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Anesthesiology. 2006 Jun;104(6):1155-64.

Differences between midazolam and propofol sedation on upper airway collapsibility using dynamic negative airway pressure.

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  • 1Department of Anesthesiology, University of Rochester, New York, New York 14642, USA.



Upper airway obstruction (UAO) during sedation can often cause clinically significant adverse events. Direct comparison of different drugs' propensities for UAO may improve selection of appropriate sedating agents. The authors used the application of negative airway pressure to determine the pressure that causes UAO in healthy subjects sedated with midazolam or propofol infusions.


Twenty subjects (12 male and 8 female) completed the study. After achieving equivalent levels of sedation, the subjects' ventilation, end-tidal gases, respiratory inductance plethysmographic signals, and Bispectral Index values were monitored for 5 min. Negative airway pressure was then applied via a facemask in steps of 3 cm H(2)O from -3 to -18 cm H(2)O. UAO was assessed by cessation of inspiratory airflow and asynchrony between abdomen and chest respiratory inductance plethysmographic signals.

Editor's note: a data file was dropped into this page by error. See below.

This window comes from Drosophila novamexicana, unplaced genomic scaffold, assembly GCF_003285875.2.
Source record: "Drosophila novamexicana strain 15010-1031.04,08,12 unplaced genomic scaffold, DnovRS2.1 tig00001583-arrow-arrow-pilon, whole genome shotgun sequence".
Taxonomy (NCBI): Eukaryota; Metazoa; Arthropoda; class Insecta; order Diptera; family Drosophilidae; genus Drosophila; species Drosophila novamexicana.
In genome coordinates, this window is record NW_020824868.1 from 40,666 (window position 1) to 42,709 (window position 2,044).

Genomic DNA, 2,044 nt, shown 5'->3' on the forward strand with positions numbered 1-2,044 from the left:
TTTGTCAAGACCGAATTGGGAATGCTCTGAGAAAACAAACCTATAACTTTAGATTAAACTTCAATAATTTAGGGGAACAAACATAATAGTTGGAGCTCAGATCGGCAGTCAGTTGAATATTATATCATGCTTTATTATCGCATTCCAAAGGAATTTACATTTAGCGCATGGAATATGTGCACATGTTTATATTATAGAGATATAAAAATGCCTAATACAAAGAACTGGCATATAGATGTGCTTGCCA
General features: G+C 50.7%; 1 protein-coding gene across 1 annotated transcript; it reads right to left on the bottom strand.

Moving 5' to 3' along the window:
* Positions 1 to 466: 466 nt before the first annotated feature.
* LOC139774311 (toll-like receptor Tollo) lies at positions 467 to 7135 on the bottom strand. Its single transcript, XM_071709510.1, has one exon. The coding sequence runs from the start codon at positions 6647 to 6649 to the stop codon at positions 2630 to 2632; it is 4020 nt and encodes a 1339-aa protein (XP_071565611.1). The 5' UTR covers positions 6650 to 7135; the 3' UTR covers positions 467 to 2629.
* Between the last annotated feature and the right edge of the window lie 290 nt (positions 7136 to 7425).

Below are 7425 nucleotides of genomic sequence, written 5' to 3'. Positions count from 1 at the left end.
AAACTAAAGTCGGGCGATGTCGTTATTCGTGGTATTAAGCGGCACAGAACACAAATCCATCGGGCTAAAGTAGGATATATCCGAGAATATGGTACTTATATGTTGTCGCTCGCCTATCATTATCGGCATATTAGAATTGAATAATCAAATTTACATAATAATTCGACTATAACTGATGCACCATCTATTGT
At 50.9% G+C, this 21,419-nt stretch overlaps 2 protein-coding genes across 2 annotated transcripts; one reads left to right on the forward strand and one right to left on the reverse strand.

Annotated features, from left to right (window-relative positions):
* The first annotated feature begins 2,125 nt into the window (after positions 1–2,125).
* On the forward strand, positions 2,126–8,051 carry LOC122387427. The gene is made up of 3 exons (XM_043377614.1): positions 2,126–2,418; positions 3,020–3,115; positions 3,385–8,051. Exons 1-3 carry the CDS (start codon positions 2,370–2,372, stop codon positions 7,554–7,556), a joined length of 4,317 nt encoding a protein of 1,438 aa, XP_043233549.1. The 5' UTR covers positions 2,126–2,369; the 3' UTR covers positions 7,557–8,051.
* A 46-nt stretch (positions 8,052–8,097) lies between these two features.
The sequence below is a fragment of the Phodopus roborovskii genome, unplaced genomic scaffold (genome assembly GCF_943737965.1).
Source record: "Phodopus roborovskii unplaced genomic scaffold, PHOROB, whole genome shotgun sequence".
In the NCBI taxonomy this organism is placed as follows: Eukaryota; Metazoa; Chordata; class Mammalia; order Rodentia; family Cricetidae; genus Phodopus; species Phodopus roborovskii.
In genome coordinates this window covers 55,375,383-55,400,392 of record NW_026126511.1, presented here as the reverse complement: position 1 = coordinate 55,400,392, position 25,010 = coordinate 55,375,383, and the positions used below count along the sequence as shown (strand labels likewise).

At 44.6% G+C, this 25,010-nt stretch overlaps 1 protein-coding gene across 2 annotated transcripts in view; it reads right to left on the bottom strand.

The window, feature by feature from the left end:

Equivalent levels of sedation were achieved with both drugs with average (+/- SD) Bispectral Index levels of 75 +/- 5. Resting ventilation was mildly reduced without any changes in end-tidal pressure of carbon dioxide. There was no difference between the drugs in the negative pressure resulting in UAO. Five female subjects and one male subject with midazolam and four female subjects and one male subject with propofol did not show any UAO even at -18 cm H(2)O. Compared with males, female subjects required more negative pressures to cause UAO with midazolam (P = 0.02) but not with propofol (P = 0.1).


At the mild to moderate level of sedation studied, midazolam and propofol sedation resulted in the same propensity for UAO. In this homogeneous group of healthy subjects, there was a considerable range of negative pressures required to cause UAO. The specific factors responsible for the maintenance of the upper airway during sedation remain to be elucidated.

[PubMed - indexed for MEDLINE]
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